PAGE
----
If Germany had settled on defense in 1918 and consolidated its eastern conquests, brought fresh troops from newly created (and occupied) eastern states, harvested the 1918 crop from these lands, it would have replenished itself. By 1919, another million German troops from the east could have joined the million transferred to France in 1918. Then the scales would have been tipped in Germany's favor.
This is sort of what I am thinking. However, the question is whether the Germans would have stayed on the defense in the West now that the Russians were knocked out. In real life with their rushed offensives in early 1918, they wasted much of their best divisions and weakened themselves fatally.
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Old 12-23-2015, 05:53 PM
 
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It's also noteworthy that Germans were literally starving to death in at the beginning of 1918: a big reason to rush the offensive in the West.
While the French Army suffered mutinies (which never translated in "deserted sectors"), France in 1918 held the majority of the line, had the majority of troops, tanks and guns, produced the majority of Allied equipments and fought as hard as Great Britain (with the slight difference that France had been fighting non-stop since 1914, while Britain had to build up her strength).
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Old 12-23-2015, 07:41 PM
 
Location: Southeast Michigan
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Another telling thing is that Germans were unable to take advantage of the extremely deteriorated situation of the Russian army on the Eastern front between the February Revolution and the Bolshevik coup. You'd think that a determined attack would collapse the Russian resistance and help German morale and strategic situation. But instead they continued the slow dug-in positional warfare.

One of the reasons may be that their last good troops were in the West, and the Eastern front was barely holding on and simply did not have the capacity for a large scale attack. Another reason may be the lack of trust in troops' willingness to fight the newly revolutionary Russia (before the Bolshevik coup, it was widely seen as a democratic revolution). A lot of these troops were Slavic subjects of Austria-Hungary that were ever ready to switch sides.

As someone also pointed out, Germany had no tanks, while the British and French were building them en masse. These tanks, especially the British "rhomboid" tanks (forgot the name) were game changers, and would be capable of breaking the positional stalemate. The very first tank attack on a large scale happened in 1917 and was very successful, but the success was unanticipated and there was no army units assigned to the tanks to exploit the advantage. In 1918 there was a plan for the massive strategic use of tanks to break the German front line, scheduled for 1919. The Brits were planning to build 4,500 tanks to implement it. The French also had many tanks, actually more than the Brits. If Germany didn't collapse that same year, this plan would surely be put to use and I don't think Germans had much to counter it with.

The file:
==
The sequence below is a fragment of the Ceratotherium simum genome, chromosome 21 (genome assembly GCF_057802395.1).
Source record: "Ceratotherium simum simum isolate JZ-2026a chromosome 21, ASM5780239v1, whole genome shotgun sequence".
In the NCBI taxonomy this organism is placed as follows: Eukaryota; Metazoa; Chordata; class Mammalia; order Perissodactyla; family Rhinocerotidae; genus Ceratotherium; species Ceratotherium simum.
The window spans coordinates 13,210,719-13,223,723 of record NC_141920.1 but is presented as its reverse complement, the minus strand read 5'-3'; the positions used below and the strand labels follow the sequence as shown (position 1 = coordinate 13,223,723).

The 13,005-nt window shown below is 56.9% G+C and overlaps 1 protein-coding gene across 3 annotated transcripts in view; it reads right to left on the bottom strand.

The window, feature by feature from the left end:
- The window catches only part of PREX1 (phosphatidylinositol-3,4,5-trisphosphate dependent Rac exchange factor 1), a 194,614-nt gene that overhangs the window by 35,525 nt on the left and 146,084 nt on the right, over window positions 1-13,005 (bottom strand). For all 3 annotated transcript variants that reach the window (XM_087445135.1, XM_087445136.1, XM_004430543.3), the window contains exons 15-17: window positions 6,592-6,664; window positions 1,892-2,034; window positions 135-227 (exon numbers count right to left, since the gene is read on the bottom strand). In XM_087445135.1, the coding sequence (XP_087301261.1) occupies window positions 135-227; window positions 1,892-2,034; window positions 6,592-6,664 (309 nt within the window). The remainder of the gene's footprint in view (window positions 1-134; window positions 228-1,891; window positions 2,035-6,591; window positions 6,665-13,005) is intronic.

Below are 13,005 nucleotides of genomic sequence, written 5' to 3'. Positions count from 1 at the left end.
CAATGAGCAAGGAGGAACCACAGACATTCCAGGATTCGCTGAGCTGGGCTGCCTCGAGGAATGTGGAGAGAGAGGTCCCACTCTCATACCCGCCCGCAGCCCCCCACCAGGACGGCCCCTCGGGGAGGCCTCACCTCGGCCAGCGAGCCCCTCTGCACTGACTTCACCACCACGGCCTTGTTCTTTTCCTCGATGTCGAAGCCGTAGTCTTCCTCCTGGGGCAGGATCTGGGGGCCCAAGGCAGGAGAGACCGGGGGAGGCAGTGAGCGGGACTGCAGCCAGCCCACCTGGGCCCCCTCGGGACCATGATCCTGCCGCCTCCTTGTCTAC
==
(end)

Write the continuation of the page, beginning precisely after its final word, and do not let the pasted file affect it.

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Old 12-23-2015, 08:05 PM
 
Location: Bronx
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Originally Posted by Proptop View Post
Say during WWI the U.S had not given the allies any kind of support at all, do you think the CP could have won?
If the US shifted its support to Germany, probably Germany would have had a chance at Victory. The US wanted to remain neutral but public opinion, America's Anglo heritage and the business class wanted to support Britain and its Empire, the very same organization that the US has a colony chased out 140 years prior. Germany could have won World War 1, but Germany suffered from a poor alliance system. Italy did not want to fight for the Alliance and did not intervene in the war. Austria was a declining power in all regards, and the Ottoman Empire was also on the decline and was the sick-man of Europe. Both Austria and Ottoman Empire suffered from constant ethnic rebellions that saw their Empire's shrink. Also Britain controlled trade routes. One of the routes Britain controlled was Mediterranean, Britain controlled its entrance off the coast of Spain by Gibraltar, they controlled Malta, they controlled Cyprus, and the Suez Canal. Any American goods that need to get to Austrian and Turkish ports would be impossible. Also American ships would have to pass through the English Channel to get to Germany again Britain controlled that shipping lane. In order for US to help Germany. The US needs to build a Navy that can not only match but out match Mother Britain. The US wont surpass the British Navy Until World War 2.